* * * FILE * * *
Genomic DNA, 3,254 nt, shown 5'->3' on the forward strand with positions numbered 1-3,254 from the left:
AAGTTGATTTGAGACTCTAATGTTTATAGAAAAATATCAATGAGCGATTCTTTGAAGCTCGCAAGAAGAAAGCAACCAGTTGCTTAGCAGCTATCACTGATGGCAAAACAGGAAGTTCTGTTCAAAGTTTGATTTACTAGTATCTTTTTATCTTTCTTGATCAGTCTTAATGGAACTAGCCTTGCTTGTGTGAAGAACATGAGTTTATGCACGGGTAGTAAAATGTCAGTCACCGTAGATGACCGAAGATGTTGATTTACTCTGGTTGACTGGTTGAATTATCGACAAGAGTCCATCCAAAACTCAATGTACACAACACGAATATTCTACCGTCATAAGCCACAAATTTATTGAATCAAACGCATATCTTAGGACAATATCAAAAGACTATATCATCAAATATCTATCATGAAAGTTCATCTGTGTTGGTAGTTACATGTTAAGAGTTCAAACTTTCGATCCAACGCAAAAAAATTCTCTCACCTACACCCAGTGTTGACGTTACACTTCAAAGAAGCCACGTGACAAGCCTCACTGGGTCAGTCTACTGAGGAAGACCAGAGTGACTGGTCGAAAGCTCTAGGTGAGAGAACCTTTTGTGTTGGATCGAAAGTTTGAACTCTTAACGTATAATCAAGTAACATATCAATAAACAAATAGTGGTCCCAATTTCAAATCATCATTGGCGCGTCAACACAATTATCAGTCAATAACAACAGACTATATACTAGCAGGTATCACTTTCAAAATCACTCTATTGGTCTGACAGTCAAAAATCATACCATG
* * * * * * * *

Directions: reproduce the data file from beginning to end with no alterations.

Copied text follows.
Genomic DNA, 3,254 nt, shown 5'->3' on the forward strand with positions numbered 1-3,254 from the left:
AAGTTGATTTGAGACTCTAATGTTTATAGAAAAATATCAATGAGCGATTCTTTGAAGCTCGCAAGAAGAAAGCAACCAGTTGCTTAGCAGCTATCACTGATGGCAAAACAGGAAGTTCTGTTCAAAGTTTGATTTACTAGTATCTTTTTATCTTTCTTGATCAGTCTTAATGGAACTAGCCTTGCTTGTGTGAAGAACATGAGTTTATGCACGGGTAGTAAAATGTCAGTCACCGTAGATGACCGAAGATGTTGATTTACTCTGGTTGACTGGTTGAATTATCGACAAGAGTCCATCCAAAACTCAATGTACACAACACGAATATTCTACCGTCATAAGCCACAAATTTATTGAATCAAACGCATATCTTAGGACAATATCAAAAGACTATATCATCAAATATCTATCATGAAAGTTCATCTGTGTTGGTAGTTACATGTTAAGAGTTCAAACTTTCGATCCAACGCAAAAAAATTCTCTCACCTACACCCAGTGTTGACGTTACACTTCAAAGAAGCCACGTGACAAGCCTCACTGGGTCAGTCTACTGAGGAAGACCAGAGTGACTGGTCGAAAGCTCTAGGTGAGAGAACCTTTTGTGTTGGATCGAAAGTTTGAACTCTTAACGTATAATCAAGTAACATATCAATAAACAAATAGTGGTCCCAATTTCAAATCATCATTGGCGCGTCAACACAATTATCAGTCAATAACAACAGACTATATACTAGCAGGTATCACTTTCAAAATCACTCTATTGGTCTGACAGTCAAAAATCATACCATG